A 10-year-old girl in Australia has been diagnosed with a rare neurological disorder that leaves her with excruciating pain in her right leg.

Bella Macey was diagnosed with complex regional pain syndrome (CRPS), a chronic disorder often dubbed the most painful condition known to mankind. Her condition was triggered by an infection on her right foot during a family vacation in Fiji.

CRPS has left Macey bedridden and she cannot engage in any of the daily activities without suffering the agonizing pain. "It's all sharp, it's burning, it's tingly, it's all sore. It's different pain [that] I never knew was possible. I can't have a shower, I can't have a bath...even with a tissue, you can't touch it with anything, otherwise I will scream," Macey said.

What is complex regional pain syndrome?

CRPS is a condition that causes chronic pain that typically develops after an injury, surgery, a stroke or a heart attack. The exact cause of the rare condition is not known. In most cases, CRPS occurs from nerve trauma or injury to the affected limb.

The symptoms of CRPS vary. Most often, the condition begins as throbbing pain, swelling, redness, changes in temperature and hypersensitivity in the arm, leg, hand or foot. In some people, signs and symptoms of CRPS may go away on their own. In others, the condition becomes irreversible once the color and texture of the skin, hair and nail changes, and patients suffer symptoms such as muscle spasms and tightening.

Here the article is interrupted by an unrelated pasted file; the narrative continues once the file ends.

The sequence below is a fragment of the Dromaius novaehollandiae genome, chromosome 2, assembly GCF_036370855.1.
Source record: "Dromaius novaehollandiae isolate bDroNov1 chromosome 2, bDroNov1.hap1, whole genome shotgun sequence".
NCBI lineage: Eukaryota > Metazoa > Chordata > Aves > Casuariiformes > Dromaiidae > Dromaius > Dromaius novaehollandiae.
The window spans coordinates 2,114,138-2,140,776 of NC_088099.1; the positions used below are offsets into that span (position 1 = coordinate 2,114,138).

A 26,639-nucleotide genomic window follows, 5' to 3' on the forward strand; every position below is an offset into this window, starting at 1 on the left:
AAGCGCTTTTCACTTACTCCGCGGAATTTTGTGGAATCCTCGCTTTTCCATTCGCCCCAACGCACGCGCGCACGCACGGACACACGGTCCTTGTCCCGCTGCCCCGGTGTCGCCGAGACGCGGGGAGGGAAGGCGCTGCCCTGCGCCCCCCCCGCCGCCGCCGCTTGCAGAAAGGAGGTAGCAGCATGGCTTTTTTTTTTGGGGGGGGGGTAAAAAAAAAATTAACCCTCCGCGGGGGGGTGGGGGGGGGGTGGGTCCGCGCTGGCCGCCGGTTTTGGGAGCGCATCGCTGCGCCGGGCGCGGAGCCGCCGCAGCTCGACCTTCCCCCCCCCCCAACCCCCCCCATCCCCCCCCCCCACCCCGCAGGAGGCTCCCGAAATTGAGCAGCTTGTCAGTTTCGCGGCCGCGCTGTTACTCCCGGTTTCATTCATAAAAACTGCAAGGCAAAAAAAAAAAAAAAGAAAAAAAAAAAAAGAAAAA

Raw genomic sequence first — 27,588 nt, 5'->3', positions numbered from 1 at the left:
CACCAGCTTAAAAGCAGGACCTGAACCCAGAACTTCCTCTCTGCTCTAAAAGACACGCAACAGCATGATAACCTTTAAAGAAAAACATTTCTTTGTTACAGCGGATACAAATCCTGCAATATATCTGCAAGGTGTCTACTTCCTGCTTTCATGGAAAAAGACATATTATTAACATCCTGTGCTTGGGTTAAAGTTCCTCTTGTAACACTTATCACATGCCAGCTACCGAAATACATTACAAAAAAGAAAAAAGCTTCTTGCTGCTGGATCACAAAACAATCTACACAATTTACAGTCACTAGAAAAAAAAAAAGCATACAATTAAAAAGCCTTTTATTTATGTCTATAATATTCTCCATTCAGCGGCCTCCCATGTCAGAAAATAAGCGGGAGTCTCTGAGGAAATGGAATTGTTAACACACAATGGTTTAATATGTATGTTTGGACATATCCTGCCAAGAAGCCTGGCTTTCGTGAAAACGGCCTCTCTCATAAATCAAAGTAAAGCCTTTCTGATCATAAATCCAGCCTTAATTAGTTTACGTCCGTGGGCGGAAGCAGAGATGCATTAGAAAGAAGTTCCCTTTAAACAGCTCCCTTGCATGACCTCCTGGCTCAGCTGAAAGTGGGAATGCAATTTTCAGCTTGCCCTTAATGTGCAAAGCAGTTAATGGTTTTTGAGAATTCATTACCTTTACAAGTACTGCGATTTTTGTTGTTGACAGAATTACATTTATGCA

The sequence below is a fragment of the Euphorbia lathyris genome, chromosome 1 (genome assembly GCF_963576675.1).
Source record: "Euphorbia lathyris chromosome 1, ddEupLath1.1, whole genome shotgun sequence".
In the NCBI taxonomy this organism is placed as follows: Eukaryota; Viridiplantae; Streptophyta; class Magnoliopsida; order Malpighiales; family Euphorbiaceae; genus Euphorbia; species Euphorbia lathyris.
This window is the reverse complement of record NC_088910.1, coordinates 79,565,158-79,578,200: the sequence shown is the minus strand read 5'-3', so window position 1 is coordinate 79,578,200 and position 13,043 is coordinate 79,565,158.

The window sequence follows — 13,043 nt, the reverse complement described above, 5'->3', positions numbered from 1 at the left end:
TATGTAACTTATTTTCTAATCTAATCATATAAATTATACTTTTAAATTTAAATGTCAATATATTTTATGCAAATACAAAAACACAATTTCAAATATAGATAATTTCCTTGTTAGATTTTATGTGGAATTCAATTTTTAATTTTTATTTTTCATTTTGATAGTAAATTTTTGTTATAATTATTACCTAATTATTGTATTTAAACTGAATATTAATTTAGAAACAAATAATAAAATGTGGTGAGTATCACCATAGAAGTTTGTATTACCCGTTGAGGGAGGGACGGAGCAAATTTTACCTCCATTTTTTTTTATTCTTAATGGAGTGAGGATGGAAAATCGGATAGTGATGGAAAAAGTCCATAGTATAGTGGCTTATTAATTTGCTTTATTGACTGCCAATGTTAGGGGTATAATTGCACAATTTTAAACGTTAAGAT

CRPS is a relatively rare condition that more commonly affects adults than children. Around 200,000 people suffer from the condition every year in the United States.

There are two types of CRPS:

  • Type I CRPS occurs without nerve damage after an illness or injury. It is also known as reflex sympathetic dystrophy.
  • Type II CRPS occurs after nerve damage. The condition is also known as causalgia.

Risk factors that increase the risk of CRPS

  • Poor nerve health: Certain health conditions such as diabetes and peripheral neuropathy and lifestyle habits such as smoking increase nerve damage and the risk of developing CRPS.
  • Immune system issues: Autoimmune diseases and people with other inflammatory diseases are at an increased risk of CRPS.
  • Genetics: Researchers believe that although rare, genes affect a person's ability to recover from an injury.